Following a diagnosis of salivary gland cancer, your cancer care team will discuss treatment options that are suitable for you. This is also a good time to consider if you would like a second opinion.
The most suitable treatment of salivary gland cancer depends on many things.
type and grade of salivary gland cancer
size and location of the cancer
whether it has spread
personal factors (e.g. age, general health and treatment history)
treatments available (and whether any clinical trials are available)
your preferences for treatment.
Surgery is often the main treatment for salivary gland cancer. This involves cutting the cancer out and, for some patients, taking out the lymph nodes. A week or two after surgery, your pathologist will give a detailed report on the cancer. This will be used by your cancer care team to decide if you need more treatment to reduce the risk of the cancer coming back. This treatment may be radiation therapy alone or radiation combined with chemotherapy (chemoradiation) and, occasionally, it may be radiation therapy followed by chemotherapy.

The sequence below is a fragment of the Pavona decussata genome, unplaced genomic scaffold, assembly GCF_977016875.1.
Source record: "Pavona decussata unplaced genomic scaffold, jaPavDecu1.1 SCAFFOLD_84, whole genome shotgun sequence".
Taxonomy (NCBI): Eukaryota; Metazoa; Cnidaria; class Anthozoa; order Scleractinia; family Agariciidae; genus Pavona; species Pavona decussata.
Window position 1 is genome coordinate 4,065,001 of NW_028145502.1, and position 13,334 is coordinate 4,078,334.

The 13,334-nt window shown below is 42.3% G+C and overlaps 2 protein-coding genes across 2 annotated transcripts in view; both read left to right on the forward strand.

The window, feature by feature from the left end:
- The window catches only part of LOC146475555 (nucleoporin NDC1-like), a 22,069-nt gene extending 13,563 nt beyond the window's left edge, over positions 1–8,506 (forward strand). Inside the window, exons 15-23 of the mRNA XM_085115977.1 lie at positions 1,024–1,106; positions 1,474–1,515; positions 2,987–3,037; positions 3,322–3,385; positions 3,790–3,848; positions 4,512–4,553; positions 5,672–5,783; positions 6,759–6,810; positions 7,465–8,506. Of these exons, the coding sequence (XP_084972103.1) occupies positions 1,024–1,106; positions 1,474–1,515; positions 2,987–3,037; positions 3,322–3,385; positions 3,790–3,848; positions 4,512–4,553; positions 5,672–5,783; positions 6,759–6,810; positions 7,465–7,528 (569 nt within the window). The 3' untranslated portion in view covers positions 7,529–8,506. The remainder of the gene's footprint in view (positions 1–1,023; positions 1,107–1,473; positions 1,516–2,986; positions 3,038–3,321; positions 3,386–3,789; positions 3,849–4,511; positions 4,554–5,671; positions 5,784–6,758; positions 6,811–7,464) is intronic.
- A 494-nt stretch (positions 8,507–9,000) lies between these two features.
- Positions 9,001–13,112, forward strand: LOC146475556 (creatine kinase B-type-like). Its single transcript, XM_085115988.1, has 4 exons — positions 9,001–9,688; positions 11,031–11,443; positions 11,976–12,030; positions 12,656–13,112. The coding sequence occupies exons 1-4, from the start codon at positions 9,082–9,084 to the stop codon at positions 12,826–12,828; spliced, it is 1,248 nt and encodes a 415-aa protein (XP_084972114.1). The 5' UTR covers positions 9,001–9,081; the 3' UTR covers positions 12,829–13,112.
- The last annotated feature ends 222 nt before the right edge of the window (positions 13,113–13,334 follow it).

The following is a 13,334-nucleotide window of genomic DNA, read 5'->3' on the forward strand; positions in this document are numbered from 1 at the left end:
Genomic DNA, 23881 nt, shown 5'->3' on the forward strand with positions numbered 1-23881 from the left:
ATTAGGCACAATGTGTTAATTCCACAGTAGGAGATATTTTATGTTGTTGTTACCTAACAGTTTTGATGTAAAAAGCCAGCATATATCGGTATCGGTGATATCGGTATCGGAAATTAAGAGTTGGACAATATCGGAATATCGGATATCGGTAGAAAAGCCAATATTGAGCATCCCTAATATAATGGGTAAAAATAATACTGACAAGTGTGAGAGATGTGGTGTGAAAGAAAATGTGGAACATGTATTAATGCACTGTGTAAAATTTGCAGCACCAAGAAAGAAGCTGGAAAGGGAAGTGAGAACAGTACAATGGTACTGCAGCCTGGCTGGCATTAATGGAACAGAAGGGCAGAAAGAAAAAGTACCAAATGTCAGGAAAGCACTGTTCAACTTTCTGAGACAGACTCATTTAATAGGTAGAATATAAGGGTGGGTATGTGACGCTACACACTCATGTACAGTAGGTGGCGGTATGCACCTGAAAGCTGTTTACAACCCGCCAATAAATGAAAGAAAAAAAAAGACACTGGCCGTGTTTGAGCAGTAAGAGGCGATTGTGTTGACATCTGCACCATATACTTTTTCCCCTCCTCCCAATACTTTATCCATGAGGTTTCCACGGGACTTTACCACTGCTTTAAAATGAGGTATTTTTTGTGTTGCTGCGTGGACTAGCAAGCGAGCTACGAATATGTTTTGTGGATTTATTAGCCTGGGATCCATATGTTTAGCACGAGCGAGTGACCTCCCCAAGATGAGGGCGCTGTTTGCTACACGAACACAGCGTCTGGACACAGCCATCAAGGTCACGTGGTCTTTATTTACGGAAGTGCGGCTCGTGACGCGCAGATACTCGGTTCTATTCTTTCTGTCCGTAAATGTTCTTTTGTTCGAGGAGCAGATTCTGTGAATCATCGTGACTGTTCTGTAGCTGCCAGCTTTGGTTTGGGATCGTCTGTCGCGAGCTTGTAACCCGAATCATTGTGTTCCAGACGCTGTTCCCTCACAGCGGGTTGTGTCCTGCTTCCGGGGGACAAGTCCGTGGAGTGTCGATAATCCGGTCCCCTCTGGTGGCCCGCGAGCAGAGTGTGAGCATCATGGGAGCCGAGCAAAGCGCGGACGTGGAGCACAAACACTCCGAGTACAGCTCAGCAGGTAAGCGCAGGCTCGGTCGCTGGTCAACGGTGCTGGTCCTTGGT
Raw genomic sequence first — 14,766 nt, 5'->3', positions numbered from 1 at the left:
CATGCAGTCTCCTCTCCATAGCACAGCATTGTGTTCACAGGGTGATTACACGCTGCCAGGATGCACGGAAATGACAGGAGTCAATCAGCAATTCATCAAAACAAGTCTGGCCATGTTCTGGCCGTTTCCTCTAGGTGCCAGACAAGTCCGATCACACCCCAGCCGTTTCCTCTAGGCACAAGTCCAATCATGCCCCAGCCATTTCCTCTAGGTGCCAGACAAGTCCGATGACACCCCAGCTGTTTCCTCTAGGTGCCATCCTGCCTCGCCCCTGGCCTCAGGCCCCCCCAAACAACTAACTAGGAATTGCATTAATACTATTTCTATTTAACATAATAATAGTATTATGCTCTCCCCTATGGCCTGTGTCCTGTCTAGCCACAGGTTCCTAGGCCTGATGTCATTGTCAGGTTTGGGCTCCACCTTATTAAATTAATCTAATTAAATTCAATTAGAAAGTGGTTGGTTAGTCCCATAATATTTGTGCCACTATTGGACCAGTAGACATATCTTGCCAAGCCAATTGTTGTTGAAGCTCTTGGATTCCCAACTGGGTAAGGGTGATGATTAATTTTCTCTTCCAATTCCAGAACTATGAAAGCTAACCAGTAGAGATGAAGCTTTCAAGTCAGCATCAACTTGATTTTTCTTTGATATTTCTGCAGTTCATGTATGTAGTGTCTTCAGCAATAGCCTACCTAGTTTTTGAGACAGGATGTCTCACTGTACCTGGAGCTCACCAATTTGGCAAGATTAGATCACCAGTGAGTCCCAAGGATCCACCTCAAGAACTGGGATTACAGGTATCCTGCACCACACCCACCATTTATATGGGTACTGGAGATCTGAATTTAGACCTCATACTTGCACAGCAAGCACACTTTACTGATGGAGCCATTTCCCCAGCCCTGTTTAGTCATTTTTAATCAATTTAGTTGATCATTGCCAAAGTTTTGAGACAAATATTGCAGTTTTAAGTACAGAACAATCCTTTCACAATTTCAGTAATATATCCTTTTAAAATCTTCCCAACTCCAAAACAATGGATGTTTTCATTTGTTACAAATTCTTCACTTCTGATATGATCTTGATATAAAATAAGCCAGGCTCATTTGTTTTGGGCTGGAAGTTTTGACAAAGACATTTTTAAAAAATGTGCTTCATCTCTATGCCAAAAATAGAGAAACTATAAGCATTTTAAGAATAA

Adding another treatment after surgery is called adjuvant therapy. Adjuvant therapy usually starts about 4–6 weeks after surgery so that you have time to recover from your surgery. Adjuvant therapy usually lasts for about 6 weeks.
- Low-grade cancer is usually treated with surgery alone and, usually, the lymph nodes do not need to be removed.
- High-grade cancer usually involves removing the lymph nodes during surgery and adjuvant radiation therapy after surgery. Sometimes chemotherapy is added, however, this will depend on the features of the cancer, your cancer care team and, sometimes, what clinical trials are available.
Salivary gland cancer can cause physical changes while its treatment can cause side effects. Some of these physical changes and side effects will go away soon after treatment, while others may be long-term or permanent.